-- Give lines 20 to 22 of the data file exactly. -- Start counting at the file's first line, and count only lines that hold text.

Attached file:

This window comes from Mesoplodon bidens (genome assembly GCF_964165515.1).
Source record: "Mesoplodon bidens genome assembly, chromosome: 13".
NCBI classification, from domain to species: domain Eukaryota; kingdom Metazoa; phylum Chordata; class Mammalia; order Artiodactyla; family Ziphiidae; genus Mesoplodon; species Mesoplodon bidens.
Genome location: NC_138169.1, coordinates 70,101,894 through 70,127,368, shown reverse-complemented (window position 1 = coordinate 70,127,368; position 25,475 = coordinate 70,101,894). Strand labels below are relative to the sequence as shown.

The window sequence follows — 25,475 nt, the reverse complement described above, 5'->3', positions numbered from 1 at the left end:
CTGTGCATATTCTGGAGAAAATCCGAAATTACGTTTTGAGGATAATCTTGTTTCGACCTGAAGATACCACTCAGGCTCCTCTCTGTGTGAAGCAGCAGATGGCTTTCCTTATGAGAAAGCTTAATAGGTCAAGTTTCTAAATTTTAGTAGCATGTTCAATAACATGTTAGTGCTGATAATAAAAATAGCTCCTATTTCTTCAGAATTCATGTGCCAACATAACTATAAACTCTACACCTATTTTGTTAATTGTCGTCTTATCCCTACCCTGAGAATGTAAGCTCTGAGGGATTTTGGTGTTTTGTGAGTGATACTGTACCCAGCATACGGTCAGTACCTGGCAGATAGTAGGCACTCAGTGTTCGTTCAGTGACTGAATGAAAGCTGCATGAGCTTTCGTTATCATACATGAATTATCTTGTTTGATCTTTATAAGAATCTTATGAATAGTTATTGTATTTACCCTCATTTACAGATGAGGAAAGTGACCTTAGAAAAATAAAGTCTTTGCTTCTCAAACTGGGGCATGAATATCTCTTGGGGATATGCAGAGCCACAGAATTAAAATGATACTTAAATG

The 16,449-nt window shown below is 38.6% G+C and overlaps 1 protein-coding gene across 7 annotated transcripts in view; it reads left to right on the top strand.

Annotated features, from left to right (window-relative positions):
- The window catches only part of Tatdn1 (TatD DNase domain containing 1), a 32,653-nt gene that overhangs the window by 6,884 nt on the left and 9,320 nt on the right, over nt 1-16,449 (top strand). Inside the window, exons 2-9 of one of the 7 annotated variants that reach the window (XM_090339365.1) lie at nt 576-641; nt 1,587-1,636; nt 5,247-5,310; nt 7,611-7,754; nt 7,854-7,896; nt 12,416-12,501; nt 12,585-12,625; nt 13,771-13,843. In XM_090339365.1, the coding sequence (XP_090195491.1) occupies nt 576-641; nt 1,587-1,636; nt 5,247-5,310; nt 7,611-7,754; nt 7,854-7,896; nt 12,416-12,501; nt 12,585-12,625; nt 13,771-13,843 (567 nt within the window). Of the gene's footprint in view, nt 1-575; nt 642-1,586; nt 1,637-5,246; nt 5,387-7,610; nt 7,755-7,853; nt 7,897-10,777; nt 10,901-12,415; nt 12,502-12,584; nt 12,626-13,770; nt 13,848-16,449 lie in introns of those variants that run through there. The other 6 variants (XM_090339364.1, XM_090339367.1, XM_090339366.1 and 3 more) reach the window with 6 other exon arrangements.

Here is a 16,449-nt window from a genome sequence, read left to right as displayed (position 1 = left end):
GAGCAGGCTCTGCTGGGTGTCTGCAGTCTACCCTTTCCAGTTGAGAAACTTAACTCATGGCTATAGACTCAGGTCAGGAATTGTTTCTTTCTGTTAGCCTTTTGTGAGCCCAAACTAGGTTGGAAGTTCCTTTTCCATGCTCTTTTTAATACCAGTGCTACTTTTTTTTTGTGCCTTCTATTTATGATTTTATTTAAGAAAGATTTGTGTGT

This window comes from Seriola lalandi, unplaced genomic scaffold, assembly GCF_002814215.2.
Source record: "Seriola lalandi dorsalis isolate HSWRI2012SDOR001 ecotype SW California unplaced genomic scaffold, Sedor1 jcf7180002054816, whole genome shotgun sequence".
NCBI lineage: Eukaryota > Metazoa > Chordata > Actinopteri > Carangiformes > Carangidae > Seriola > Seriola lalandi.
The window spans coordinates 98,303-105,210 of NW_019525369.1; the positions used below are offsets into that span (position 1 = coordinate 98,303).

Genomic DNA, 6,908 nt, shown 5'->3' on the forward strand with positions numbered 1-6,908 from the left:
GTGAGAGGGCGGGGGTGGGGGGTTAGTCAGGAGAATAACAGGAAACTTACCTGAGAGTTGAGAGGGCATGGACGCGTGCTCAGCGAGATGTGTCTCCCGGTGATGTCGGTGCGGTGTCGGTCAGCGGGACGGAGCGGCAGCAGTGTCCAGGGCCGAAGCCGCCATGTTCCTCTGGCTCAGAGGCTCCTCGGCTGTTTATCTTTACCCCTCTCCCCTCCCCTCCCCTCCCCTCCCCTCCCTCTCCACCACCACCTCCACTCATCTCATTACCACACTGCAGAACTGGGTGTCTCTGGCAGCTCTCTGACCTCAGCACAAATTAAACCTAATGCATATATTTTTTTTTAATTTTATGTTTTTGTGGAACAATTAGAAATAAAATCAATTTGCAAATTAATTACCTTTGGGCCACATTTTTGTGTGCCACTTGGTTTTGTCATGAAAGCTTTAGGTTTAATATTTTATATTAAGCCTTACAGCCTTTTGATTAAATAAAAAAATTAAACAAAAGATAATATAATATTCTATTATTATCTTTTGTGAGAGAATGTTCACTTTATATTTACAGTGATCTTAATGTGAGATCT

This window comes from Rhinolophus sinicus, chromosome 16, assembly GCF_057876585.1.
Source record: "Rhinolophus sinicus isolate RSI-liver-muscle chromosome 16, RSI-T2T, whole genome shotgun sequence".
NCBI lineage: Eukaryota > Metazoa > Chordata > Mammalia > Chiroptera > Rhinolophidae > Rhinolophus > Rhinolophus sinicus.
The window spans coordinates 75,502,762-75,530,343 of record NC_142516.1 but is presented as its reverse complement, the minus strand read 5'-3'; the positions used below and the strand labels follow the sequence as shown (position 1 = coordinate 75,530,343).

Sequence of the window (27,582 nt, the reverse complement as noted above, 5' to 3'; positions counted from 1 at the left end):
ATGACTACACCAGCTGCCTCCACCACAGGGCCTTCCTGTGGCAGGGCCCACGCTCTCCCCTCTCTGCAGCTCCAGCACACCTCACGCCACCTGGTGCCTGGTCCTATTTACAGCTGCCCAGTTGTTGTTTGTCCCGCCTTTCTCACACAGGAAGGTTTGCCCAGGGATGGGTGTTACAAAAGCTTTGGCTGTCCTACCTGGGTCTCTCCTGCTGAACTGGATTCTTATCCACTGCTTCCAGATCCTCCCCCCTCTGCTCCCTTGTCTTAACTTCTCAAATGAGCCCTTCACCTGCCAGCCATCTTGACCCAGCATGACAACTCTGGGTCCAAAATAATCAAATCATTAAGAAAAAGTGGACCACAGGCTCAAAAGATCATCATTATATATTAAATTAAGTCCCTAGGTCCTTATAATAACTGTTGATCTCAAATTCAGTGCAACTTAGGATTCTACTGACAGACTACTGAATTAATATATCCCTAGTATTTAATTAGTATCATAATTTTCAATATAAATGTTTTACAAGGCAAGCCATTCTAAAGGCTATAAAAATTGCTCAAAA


NCBI lineage: Eukaryota > Metazoa > Chordata > Mammalia > Chiroptera > Rhinolophidae > Rhinolophus > Rhinolophus sinicus.
The window spans coordinates 75,502,762-75,530,343 of record NC_142516.1 but is presented as its reverse complement, the minus strand read 5'-3'; the positions used below and the strand labels follow the sequence as shown (position 1 = coordinate 75,530,343).

Sequence of the window (27,582 nt, the reverse complement as noted above, 5' to 3'; positions counted from 1 at the left end):